How To Use Your Mobile Device To Encrypt And Transfer A Dictation

Written By: S. Marc Testa, PhD
Published On: 03/04/2014

In one of our previous posts, the utility of an app called Dictamus (since renamed to “Dictate + Connect”) was discussed. This app is an excellent way to generate a clear audio file that DragonDictate can transcribe into text. In addition, Dictate + Connect can export an encrypted version of an audio file to be processed on a PC. Potential solutions for exporting a file from Dictate + Connect app to a computer include uploading to Dropbox, email, or connecting directly to a desktop or laptop machine. There is, however, another very secure way to export encrypted audio files: Transporter.

Transporter is a storage device that can be accessed from mobile and desktop devices. It works just like DropBox, but the storage takes place on your own home or office network. Importantly, file transfer is secure[1].

Dictate + Connect with Transporter

iOS and Android apps are available that allow youto access Transporter on your mobile device. The presence of the mobile app makes it possible to transfer an audio file from Dictate + Connect to the transporter device.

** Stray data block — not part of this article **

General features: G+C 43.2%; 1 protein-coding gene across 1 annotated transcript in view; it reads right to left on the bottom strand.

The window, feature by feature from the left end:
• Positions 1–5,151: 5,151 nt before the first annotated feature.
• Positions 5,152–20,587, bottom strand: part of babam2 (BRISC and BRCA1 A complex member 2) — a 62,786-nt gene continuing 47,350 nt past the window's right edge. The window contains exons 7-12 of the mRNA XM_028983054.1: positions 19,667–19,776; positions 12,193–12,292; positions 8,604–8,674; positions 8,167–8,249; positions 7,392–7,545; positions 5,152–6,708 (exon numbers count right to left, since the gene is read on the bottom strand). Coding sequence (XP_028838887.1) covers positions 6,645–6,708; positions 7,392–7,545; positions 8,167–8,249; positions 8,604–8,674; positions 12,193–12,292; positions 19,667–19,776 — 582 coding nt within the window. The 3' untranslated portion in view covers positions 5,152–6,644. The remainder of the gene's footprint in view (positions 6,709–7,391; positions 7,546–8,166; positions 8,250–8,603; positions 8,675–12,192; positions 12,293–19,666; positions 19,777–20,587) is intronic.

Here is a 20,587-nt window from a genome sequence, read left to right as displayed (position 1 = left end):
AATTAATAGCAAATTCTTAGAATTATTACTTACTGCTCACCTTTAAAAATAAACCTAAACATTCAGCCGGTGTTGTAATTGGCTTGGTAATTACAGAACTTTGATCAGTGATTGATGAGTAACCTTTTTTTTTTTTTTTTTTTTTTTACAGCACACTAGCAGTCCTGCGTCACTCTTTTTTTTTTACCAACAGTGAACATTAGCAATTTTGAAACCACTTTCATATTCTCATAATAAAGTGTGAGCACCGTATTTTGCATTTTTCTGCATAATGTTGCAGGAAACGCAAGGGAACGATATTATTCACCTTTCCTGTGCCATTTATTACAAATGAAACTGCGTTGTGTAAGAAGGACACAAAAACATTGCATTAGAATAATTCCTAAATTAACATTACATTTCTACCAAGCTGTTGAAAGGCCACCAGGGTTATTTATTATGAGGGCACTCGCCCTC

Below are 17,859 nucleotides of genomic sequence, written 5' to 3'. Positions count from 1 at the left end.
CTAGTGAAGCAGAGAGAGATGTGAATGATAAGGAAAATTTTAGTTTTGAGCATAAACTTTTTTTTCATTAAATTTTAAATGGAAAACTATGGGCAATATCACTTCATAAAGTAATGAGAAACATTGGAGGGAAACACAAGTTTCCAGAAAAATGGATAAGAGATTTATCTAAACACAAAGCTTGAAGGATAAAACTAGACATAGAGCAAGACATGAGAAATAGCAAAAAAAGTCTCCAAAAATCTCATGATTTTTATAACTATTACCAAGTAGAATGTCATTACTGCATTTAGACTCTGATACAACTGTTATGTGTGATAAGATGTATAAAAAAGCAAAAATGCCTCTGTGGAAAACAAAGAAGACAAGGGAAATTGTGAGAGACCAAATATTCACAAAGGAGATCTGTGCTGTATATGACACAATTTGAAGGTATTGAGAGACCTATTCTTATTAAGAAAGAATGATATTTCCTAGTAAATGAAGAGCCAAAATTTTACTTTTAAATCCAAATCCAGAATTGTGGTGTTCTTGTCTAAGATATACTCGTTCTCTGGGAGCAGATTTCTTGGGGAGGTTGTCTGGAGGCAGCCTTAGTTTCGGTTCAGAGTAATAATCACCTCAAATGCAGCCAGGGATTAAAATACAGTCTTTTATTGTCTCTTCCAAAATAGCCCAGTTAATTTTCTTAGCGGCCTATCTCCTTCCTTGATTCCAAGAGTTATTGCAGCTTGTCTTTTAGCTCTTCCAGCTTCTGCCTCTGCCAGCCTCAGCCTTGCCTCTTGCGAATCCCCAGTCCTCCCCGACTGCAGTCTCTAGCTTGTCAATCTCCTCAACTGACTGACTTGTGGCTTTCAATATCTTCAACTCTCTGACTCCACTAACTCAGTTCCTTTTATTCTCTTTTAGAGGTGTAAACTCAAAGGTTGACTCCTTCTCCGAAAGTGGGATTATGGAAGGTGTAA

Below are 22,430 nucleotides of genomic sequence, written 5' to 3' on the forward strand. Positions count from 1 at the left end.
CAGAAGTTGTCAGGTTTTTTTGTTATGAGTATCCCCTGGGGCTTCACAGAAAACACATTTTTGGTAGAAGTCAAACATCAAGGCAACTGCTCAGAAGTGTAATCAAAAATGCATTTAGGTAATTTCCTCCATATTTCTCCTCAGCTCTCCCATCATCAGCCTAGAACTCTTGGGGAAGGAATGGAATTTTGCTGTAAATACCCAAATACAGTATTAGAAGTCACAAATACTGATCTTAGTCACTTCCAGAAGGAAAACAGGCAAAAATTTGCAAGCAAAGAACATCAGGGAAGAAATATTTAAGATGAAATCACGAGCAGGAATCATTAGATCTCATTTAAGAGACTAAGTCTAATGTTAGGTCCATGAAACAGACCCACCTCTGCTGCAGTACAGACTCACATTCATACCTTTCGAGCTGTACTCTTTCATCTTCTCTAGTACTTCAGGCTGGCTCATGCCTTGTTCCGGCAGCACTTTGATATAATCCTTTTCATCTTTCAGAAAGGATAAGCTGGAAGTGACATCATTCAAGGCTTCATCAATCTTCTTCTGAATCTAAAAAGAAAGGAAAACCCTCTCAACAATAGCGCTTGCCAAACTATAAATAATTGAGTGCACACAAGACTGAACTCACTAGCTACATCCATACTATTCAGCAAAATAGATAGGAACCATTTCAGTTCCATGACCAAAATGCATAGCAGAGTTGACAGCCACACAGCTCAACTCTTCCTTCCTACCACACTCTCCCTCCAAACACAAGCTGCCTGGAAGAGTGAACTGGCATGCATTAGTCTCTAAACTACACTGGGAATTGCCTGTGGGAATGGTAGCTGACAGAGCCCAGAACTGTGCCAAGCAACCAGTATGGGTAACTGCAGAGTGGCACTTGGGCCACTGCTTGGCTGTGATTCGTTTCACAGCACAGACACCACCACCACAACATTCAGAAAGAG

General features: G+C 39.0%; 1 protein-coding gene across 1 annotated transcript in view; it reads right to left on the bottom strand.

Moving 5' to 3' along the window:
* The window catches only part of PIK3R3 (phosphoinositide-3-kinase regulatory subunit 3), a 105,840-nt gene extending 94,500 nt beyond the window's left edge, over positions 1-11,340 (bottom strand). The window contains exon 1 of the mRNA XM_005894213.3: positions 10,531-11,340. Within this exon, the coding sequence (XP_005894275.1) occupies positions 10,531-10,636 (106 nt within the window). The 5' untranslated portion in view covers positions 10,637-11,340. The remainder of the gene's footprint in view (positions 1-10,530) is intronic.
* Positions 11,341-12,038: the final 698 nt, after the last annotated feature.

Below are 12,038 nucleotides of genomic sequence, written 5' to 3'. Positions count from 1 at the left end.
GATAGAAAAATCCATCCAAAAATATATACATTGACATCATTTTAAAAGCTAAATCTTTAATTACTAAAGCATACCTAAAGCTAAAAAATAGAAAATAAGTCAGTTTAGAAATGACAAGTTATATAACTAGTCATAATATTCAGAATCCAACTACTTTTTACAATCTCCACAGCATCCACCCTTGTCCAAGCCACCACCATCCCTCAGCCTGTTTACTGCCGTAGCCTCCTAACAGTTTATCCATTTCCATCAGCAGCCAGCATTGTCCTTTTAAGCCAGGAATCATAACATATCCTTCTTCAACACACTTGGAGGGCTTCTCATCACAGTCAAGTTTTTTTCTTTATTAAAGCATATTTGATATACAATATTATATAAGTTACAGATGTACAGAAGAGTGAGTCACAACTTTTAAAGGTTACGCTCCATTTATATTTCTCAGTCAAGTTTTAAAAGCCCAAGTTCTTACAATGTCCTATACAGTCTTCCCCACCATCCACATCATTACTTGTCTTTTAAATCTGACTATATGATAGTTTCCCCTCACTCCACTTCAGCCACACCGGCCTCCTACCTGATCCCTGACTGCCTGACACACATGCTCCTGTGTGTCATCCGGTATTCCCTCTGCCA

Here is how to do it:

  1. Dictate a case.
  2. Choose “Open in app”.
  3. Wait for encryption to occur (which you need to enable in Dictate + Connect settings).
  4. Once encryption is complete, select the Transporter app.
  5. Follow the dialogue and save to the folder of your choice.
  6. The audio file will then show up on your Transporter desktop window (which means it is on your Transporter device in your home or office hard drive.)
  7. Once the file is on your desktop or laptop, run through Dragon to be transcribed.
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This workflow offers a very easy and secure way to dictate and transfer patient data in manner that is HIPAA compliant. The audio file is encrypted, the transfer is secure, and the file is saved on a hard drive that exists in your home or office.


  1. Transporter uses industry-standard AES 256-bit encryption for communication among Transporter devices and their clients, which is the same technology that banks use. Unique private keys reside on the individual Transporter units, such that even Connected Data [the company that makes transporter] does not have access to them. The Transporter Desktop apps and Transporter Downloader apps all use this encryption for items in transit. For communication with Connected Data web services, we use Secure Sockets Layer (SSL).  ↩

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